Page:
Paul L. Caron

Thursday, January 20, 2011

Delaware's Role as a Tax Haven

Scott D. Dyreng (Duke University, Fuqua School of Business), Bradley P. Lindsey (College of William and Mary, Mason School of Business) & Jacob R. Thornock (University of Washington, Michael G. Foster School of Business) have posted Exploring the Role Delaware Plays as a Domestic Tax Haven on SSRN. Here is the abstract:

We examine how corporate tax avoidance incentives play an incremental role in explaining why firms organize subsidiaries in the state of Delaware. We also quantify the extent to which Delaware-based subsidiaries reduce corporate effective tax rates. Findings suggest that firms are more likely to have subsidiaries in Delaware if they also have subsidiaries in other states with tax rules conducive to a common tax avoidance strategy involving Delaware corporations. This empirical result suggests that taxes influence the decision to organize subsidiaries in Delaware incremental to legal and or governance factors. In addition, the tax benefits of incorporating and operating subsidiaries in the state of Delaware are economically meaningful. For a typical firm, we document a reduction in the state effective tax rate of approximately two percentage points. This represents a reduction in state taxes of nearly 50% of the average state effective tax rate of 4.6%.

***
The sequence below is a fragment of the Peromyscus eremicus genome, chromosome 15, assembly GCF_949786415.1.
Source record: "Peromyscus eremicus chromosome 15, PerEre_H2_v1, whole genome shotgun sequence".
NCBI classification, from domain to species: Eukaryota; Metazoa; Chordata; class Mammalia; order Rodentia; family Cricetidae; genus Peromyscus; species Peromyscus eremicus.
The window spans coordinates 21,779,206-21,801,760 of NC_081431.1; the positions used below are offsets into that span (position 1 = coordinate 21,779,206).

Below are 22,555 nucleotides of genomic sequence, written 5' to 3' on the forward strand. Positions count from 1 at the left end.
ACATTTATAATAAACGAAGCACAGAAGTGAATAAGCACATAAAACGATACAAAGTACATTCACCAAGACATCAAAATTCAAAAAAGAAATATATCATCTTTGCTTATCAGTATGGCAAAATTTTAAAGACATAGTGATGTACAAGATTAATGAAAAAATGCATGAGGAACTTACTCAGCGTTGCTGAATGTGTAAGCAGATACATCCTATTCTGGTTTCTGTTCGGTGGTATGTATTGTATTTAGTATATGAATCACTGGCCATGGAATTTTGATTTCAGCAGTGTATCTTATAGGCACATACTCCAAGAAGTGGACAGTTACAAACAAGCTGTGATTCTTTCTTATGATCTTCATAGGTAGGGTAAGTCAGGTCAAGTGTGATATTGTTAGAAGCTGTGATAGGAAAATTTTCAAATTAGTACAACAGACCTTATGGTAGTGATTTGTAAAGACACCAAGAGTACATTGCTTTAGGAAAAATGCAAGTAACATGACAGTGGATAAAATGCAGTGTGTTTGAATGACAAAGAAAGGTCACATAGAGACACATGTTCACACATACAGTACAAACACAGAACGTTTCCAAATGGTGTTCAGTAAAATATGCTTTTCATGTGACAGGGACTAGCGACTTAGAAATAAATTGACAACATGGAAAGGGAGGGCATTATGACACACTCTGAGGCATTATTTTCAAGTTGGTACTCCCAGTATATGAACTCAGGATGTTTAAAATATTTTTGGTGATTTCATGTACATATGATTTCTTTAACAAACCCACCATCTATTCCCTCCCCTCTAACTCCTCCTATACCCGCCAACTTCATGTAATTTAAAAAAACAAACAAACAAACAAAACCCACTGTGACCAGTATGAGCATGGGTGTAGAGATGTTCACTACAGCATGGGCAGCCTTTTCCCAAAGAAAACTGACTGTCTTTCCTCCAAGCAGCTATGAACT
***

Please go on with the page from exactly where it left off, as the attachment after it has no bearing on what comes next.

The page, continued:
Scholarship, Tax | Permalink

TrackBack URL for this entry:

Listed below are links to weblogs that reference Delaware's Role as a Tax Haven:


Wonder what years they are pulling data from. Post addback laws its less of a haven. They'd have no data to support it, but the escheat audits are a definite strike against that organizing in that jurisdiction.

Posted by: Dave | Jan 20, 2011 2:56:13 PM

I agree with Dave on both counts and would add unitary filings. A 50% effective tax rate savings seems unlikely.

Posted by: NOLA | Jan 21, 2011 4:05:29 PM